This excellent machine by Stephen Orr

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Wakefield Press, 2019. ISBN: 9781743056134.
(Age: 16+) Clem Whelan is not sure if he wants to persist with the last year of school, he's more interested in observing the goings-on of the various neighbours he can spy on through a telescope from his bedroom window. But the adults around him encourage him in different ways: from Ernie with his Bolshevist convictions, to Peter the failed lawyer, Nick, the inspiring art teacher, to his Pop who tells him he has the brains and should use them. Clem has a mate, Curtis, he would rather hang out with, share smokes, and hear about his latest escapades with girls.
The central mystery in Clem's life is what happened to his father. He knows that Wilf left when Clem was young, but he doesn't know why and nobody will tell the least thing about him. It's like everybody in the suburb has been told to keep their mouths shut. But sometimes, he picks up on a word here and there, or latches onto an old photograph. What Clem gradually comes to realise is that his Pop has been the best kind of father he could possibly have had. Doug, his Pop, is gradually succumbing to dementia, he becomes forgetful and confused, but he is a true touchstone of good values. While his dream of striking it rich with the treasure of the fabled Lasseter's gold reef may sound just that, a dream, he conjures an element of adventure and escape that fellow men of the neighbourhood also find irresistible.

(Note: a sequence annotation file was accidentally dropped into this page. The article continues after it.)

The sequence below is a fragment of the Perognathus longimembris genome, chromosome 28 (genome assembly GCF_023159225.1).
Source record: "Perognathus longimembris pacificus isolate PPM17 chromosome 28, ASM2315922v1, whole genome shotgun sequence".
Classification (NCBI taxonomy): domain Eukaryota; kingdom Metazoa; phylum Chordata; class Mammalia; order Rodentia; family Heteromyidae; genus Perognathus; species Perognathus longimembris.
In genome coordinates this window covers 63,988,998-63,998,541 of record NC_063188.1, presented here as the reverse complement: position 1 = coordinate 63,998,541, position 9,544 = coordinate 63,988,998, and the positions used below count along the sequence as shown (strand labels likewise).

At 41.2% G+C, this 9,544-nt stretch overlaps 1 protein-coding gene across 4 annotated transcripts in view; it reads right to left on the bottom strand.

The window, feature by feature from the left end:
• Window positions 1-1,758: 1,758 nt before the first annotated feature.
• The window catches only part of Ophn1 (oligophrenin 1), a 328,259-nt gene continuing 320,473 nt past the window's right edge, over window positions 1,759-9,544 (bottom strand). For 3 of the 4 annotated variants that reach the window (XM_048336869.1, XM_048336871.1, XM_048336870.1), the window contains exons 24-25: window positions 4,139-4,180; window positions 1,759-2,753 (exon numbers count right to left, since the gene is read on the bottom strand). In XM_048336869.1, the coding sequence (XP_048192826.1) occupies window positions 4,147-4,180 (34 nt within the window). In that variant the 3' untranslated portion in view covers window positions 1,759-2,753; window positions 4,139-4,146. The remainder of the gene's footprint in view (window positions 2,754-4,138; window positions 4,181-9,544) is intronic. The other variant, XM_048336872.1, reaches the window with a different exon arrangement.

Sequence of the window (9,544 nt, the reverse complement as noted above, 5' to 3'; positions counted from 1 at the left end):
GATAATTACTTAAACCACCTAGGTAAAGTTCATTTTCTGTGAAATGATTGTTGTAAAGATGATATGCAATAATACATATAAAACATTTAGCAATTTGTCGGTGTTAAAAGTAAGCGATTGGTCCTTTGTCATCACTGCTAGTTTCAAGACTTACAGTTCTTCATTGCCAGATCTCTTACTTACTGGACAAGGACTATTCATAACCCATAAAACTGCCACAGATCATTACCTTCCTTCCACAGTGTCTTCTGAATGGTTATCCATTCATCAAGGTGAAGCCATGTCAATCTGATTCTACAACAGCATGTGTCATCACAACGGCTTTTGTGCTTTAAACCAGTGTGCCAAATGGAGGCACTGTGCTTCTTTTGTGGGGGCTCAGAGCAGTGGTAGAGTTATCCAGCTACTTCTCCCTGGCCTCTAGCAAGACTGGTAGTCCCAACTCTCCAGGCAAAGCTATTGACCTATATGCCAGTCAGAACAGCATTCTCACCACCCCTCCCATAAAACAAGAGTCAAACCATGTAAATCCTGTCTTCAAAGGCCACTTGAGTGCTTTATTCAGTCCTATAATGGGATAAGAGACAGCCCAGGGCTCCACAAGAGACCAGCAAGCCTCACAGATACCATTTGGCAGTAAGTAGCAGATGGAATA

There are so many interesting characters in this book, and so many personal stories; they are all fodder for Clem's machine - his budding novel about how life is a machine where people go in and come out changed. And that is what the author Orr creates in the end, the excellent machine where people interrelate and are changed by their relationships, in a wonderful old-time suburb where people all know each other and look out for each other. The novel is about growing up in the Adelaide suburbs in the 1980s, the world of Datsuns and permed hairstyles, men having a drink at the pub, and women holding the fort at home. Much of it is told via conversations where the language is so Oz it makes you laugh at times. It is a very enjoyable book and offers much to reflect on afterwards.
Helen Eddy